Tuesday, October 25, 2011

Doing it my way

I think I'm going to stop reading about the Celtic pantheon and just worship them the way I see them.  I found a really nice book about Celtic spirituality and the mythology of various gods that I really do enjoy reading.  But I found out that my pronunciations are way off so the gods I've been praying to don't necessarily have the same names as the ones other people pray to.  I've been pronouncing Danu, dan-oo, instead of dona, which I can't say I like at all.  I prefer dan-oo.  It was really discouraging.  Plus I found out that Cernnunos isn't Celtic at all, but Gaulish.

I guess this is a problem with not speaking the language of the various gods, but I would have to learn about 5 different languages to get it all right.  I'm guessing they know who they are and don't give a ripe shit about my lousy pronunciation as long as I give them love and devotion.

I was so discouraged last night that I just threw my hands up and prayed, before bed, that whoever out there in the ether wanted me to worship them should let me know while I slept.  And I dreamed about Cernnunos.  Not an ambiguous dream at all.  So I guess they'll put up with my mispronunciations, my ignorance about their mythologies and histories and just accept me as I am.  I mean...they called me, after all.  It it were important, I'm sure they would have let me know from the beginning how to pronounce their names.

Besides, I don't think I'm the only one who gets it wrong as I've heard The Morrigan pronounced as spelled instead of The Morrian, as the books says it's pronounced.

I don't think I got any of them right. Even Lugh was apparently pronounced more like Louie than Loo.  I'm going with my pronunciations


  1. The Gods and Goddesses know who you mean, no matter how you pronounce their names.

  2. I agree with Debra. I'm not sure the gods give a rats arse how you pronounce their names. Also worth remembering that it's a good couple of thousand years since Their names were spoken in such a way. Rigantona becomes Rhiannon in that space of time - vocab, heck whole languages, change in that space of time. It's the connection that you forge that counts, and a word has all kinds of resonances. I have no resonance with 'Lugh' but Lugus hits me right in the breast bone. Yet logically I know they are just different takes on the same name - it doesn't change that I only resonate with Lugus.
    A celtic 'pantheon' doesn't really work (I hope that doesn't offent) because the gods would have been very much regional. Far better to just consider which gods speak to you, or maybe which gods were more likey to have been honoured in the place your ancestors lived. For example Rhiannon is considered 'Welsh' but that's not really correct. She survived in a Welsh manuscript, but on a landscape level horses wouldn't have really worked with the hilly/mountainous landscape in wales. In truth parts of northern england and east anglian would have been much more suitable for horses and the peoples there saw horses as being much more important. Ergo Rhiannon would probably have had more of a presence (by what ever name she may have been called!!) than in Wales. Do you get the kind of thing I mean?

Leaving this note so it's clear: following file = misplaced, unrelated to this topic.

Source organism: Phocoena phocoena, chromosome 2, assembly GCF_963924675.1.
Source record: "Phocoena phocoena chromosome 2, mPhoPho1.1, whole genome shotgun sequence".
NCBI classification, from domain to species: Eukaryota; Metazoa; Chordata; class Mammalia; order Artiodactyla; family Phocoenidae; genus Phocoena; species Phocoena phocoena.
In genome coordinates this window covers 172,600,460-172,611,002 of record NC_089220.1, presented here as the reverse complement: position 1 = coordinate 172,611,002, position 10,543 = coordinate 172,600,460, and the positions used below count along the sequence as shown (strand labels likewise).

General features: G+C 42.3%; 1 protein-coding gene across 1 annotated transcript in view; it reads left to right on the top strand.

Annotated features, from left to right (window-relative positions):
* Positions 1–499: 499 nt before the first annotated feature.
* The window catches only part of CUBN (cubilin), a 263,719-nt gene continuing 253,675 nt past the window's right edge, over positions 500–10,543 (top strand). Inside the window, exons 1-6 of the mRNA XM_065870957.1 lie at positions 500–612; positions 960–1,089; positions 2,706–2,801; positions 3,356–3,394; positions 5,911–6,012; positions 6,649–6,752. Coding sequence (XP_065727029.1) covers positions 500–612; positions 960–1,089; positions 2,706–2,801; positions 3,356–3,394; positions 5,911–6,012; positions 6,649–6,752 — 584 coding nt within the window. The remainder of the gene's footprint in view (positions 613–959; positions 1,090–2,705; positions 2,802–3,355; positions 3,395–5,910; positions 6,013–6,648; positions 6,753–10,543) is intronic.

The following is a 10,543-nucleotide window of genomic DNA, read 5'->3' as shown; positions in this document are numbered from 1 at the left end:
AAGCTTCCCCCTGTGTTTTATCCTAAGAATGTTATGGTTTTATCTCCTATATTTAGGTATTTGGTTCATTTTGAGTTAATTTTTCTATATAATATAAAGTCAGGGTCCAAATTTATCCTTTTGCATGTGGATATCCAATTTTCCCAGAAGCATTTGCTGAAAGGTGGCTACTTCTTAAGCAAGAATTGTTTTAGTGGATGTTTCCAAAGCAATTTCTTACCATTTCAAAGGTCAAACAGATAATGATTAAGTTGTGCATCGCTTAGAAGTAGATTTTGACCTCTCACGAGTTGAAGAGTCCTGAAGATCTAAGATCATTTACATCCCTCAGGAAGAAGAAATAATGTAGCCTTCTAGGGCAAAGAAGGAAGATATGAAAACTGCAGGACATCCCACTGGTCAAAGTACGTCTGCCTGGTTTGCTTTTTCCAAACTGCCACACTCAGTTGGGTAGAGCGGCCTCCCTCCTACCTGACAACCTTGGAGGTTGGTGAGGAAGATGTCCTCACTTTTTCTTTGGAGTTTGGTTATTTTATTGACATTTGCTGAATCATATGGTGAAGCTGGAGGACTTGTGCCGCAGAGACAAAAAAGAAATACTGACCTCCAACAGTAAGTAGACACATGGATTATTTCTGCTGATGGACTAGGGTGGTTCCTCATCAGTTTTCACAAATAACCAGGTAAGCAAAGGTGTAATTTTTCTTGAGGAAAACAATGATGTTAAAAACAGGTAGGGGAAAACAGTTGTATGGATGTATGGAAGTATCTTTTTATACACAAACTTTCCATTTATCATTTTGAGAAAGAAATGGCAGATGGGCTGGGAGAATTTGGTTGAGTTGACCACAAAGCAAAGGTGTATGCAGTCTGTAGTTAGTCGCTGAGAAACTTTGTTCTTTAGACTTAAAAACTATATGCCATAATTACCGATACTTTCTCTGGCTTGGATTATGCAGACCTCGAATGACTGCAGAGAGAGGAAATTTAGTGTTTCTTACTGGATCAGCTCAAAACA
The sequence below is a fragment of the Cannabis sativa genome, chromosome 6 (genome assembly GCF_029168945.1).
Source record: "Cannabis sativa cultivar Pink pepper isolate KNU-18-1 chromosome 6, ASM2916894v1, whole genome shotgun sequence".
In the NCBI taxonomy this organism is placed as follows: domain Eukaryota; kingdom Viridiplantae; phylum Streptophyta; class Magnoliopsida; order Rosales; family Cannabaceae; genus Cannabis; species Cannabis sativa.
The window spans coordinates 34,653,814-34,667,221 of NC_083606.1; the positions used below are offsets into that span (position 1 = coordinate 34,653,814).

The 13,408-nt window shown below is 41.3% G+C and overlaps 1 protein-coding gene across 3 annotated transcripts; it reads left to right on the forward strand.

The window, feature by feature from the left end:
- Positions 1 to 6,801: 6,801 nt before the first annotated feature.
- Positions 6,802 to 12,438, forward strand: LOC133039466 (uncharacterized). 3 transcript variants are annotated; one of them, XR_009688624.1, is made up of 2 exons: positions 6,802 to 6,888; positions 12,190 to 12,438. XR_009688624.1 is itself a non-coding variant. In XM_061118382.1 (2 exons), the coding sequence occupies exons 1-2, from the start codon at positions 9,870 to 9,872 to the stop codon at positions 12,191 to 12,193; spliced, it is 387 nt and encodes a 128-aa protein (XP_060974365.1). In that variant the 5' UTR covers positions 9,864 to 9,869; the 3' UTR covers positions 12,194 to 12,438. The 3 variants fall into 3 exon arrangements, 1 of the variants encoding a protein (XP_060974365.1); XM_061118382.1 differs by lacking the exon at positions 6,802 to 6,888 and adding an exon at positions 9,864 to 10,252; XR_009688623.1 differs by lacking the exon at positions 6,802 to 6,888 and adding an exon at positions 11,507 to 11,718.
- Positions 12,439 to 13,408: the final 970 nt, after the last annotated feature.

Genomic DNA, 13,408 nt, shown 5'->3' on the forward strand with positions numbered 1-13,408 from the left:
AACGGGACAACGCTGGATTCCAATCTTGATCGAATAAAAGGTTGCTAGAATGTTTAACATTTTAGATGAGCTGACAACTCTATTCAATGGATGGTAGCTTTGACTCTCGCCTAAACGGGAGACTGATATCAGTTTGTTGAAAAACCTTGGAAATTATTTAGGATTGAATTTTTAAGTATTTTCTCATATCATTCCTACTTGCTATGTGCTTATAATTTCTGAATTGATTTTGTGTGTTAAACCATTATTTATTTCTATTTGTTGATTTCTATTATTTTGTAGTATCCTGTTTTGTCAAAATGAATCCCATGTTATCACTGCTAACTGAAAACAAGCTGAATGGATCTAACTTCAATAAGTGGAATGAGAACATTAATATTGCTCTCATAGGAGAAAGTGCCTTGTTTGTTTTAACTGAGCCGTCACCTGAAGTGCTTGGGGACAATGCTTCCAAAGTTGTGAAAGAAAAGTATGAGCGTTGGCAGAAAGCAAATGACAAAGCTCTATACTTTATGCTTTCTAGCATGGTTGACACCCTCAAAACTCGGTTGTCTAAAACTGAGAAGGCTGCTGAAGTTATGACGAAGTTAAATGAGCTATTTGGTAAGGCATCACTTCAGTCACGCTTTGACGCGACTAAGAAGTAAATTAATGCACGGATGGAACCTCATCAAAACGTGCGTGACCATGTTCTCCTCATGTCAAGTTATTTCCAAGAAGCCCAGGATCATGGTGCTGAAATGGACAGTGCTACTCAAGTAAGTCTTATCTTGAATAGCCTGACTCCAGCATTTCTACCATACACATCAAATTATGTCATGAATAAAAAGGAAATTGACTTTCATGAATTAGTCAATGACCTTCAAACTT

Now as to Cernunnos ... Gauls were Celtic :) Different Branch of the same linguistic family. Celtic was, and is, a clutural thing based upon language, not a genetic or geographic thing. The Gauls were Celts. Cernunnos is the Gaulish name for this god, or should we say 1 of the names. But maybe the god you now call Cernunnos had other names? Maybe some of them you already know ;)
    For myself I have come to think of Cernunnos as a very primal aspect of Lugus (Lugh)- possibly one of the most awesome (in the REAL sense of the word) gods I have ever sensed. A true hero for humanity, He has given us so much. I also think the Dagda is another name for this God as Cunliffe also(very respected archaeologist and author) suggests might be the case. And by that token also Gwyn Ap Nud... You can take this even further afield and say Odin is another name for this God (I freely admit that this is a side of this deity that I'm a little scared to even approach!)Nothing is clear cut with the celtic gods. All of these names were only really titles. 'The horned one' 'the good god' 'the multi-skilled one'... they can all be the same person :)
    Take Maponus for example. I knew him as 'green man' and it took me a good couple of months before I even realised the energy that came to me as Maponus was the same person. Kinda like you know what your husband smells like... Same person, different names. The Irish probably called him Angus Og, and he's strikingly similar to Apollo and Pan... and some newly converted Christians may well have identified Him with Christ :)
    All I'm saying in a very long winded way is that you're right not to get too hung up on the names. ^_^

    ~Nellie @abitofgardeningspirit

  3. Thanks, Debra. I'm pretty sure they knew who I meant since they called me in the first place. I just felt a little foolish, using the wrong pronunciation.

  4. Nellie! As always you have the answers I've been looking for. Although it gets confusing when dealing with so many different tribes and cultures, trying to get it all straight. I'm going to print out your answer and add it to my notebook so I can refer to it. I'm not at all offended about the pantheon thing. I just use it as a shortcut when trying to explain who I mean. :)

  5. Kathy you really flatter me. I'm always pleased if something I say helps. Gods know I have a difficult time myself trying to disentangle all those celtic threads of who was who... Fun though! :D


  6. I feel bad because you do the work and I reap the harvest of your research. :)